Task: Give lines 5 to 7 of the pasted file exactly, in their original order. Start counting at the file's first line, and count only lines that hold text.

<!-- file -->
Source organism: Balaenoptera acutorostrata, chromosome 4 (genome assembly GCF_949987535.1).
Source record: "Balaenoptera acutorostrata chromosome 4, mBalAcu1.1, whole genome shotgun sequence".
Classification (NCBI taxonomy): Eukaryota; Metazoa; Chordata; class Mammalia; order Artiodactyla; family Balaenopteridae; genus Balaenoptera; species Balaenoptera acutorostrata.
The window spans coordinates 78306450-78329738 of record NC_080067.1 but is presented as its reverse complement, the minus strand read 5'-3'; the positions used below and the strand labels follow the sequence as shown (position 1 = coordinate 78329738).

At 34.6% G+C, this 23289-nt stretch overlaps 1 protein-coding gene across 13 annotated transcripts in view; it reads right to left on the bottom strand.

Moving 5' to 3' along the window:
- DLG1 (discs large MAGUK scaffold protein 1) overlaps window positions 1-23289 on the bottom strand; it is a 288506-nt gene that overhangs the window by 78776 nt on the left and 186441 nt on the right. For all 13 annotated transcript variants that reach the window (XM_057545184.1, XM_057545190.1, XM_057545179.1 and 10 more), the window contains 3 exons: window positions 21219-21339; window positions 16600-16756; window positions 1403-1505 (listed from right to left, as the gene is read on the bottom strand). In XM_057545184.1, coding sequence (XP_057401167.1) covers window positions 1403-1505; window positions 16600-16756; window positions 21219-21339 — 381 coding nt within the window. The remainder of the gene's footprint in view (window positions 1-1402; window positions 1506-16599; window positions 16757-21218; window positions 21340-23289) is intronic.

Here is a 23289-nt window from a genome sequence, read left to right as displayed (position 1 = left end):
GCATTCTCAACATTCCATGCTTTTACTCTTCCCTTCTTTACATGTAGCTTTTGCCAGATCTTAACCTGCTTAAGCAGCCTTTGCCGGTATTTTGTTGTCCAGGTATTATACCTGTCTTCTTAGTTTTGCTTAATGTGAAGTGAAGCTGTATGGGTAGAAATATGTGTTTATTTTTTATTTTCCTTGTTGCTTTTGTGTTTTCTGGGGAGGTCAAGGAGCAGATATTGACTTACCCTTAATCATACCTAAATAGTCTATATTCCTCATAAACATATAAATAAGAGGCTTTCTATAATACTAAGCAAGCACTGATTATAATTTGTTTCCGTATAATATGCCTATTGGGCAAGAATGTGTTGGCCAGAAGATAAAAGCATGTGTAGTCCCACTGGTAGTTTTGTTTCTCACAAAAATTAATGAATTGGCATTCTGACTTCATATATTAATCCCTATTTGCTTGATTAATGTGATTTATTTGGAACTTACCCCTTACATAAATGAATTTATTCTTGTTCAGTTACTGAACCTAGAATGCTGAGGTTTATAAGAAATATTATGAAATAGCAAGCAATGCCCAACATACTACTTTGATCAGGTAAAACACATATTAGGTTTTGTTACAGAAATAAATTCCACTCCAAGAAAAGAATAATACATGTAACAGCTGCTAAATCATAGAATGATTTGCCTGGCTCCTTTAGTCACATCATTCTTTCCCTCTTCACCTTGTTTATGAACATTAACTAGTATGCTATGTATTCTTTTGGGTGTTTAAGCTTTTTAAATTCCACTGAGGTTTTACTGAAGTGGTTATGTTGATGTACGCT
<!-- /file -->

At 34.6% G+C, this 23289-nt stretch overlaps 1 protein-coding gene across 13 annotated transcripts in view; it reads right to left on the bottom strand.

Moving 5' to 3' along the window:
- DLG1 (discs large MAGUK scaffold protein 1) overlaps window positions 1-23289 on the bottom strand; it is a 288506-nt gene that overhangs the window by 78776 nt on the left and 186441 nt on the right. For all 13 annotated transcript variants that reach the window (XM_057545184.1, XM_057545190.1, XM_057545179.1 and 10 more), the window contains 3 exons: window positions 21219-21339; window positions 16600-16756; window positions 1403-1505 (listed from right to left, as the gene is read on the bottom strand). In XM_057545184.1, coding sequence (XP_057401167.1) covers window positions 1403-1505; window positions 16600-16756; window positions 21219-21339 — 381 coding nt within the window. The remainder of the gene's footprint in view (window positions 1-1402; window positions 1506-16599; window positions 16757-21218; window positions 21340-23289) is intronic.